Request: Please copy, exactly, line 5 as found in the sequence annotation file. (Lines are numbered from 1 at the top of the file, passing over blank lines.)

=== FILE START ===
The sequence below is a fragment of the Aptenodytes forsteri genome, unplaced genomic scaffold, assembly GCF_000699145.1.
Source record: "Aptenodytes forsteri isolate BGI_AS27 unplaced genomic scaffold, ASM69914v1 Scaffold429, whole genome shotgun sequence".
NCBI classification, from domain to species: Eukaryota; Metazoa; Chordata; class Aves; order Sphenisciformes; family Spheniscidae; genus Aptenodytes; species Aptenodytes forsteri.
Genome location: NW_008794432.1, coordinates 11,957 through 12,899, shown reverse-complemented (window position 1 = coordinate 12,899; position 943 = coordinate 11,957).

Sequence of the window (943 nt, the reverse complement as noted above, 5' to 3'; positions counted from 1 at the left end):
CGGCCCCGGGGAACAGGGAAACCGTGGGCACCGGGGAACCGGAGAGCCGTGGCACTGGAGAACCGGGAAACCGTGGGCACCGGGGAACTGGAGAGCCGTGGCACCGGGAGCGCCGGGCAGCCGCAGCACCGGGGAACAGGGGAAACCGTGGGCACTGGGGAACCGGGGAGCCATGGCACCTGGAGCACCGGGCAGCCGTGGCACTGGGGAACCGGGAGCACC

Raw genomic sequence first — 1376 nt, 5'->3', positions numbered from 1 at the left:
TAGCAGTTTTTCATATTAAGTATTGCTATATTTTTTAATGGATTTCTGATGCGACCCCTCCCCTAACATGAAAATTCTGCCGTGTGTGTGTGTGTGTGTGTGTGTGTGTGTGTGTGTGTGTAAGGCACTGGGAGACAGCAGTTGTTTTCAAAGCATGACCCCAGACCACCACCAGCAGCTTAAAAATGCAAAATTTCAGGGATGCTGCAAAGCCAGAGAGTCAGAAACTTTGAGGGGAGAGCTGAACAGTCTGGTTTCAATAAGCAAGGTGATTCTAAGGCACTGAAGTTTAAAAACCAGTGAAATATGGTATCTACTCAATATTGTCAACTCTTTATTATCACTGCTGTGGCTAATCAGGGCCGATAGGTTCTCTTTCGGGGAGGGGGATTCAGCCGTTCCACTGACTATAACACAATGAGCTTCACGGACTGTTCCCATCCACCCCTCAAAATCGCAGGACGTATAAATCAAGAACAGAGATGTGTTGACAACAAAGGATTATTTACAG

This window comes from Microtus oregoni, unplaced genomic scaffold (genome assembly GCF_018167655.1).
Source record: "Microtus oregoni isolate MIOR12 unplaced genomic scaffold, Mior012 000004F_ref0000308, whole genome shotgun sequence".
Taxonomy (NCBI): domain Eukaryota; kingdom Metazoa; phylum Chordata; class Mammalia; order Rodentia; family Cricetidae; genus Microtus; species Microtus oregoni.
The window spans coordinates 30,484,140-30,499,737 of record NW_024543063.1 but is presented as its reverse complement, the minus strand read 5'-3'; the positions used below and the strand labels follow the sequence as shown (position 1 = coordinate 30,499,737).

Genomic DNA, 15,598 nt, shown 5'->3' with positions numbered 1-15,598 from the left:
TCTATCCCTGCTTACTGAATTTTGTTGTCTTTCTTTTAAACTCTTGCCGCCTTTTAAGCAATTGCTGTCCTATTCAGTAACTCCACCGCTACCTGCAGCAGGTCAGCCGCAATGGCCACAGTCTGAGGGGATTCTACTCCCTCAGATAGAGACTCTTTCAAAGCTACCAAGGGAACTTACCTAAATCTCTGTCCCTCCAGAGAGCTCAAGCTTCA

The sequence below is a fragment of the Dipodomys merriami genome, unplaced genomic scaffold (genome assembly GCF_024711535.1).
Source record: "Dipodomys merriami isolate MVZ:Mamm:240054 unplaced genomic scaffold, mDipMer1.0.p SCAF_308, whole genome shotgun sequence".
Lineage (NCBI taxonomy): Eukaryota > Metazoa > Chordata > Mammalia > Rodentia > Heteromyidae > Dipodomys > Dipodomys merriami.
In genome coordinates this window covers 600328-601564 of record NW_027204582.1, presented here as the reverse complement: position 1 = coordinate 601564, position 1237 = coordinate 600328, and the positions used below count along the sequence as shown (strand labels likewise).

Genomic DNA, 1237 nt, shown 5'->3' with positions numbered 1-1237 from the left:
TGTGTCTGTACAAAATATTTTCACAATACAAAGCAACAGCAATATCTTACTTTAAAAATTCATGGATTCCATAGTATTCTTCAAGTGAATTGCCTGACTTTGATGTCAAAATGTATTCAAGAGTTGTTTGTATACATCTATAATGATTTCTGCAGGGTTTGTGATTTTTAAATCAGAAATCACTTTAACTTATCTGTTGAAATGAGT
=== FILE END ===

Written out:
Sequence of the window (943 nt, the reverse complement as noted above, 5' to 3'; positions counted from 1 at the left end):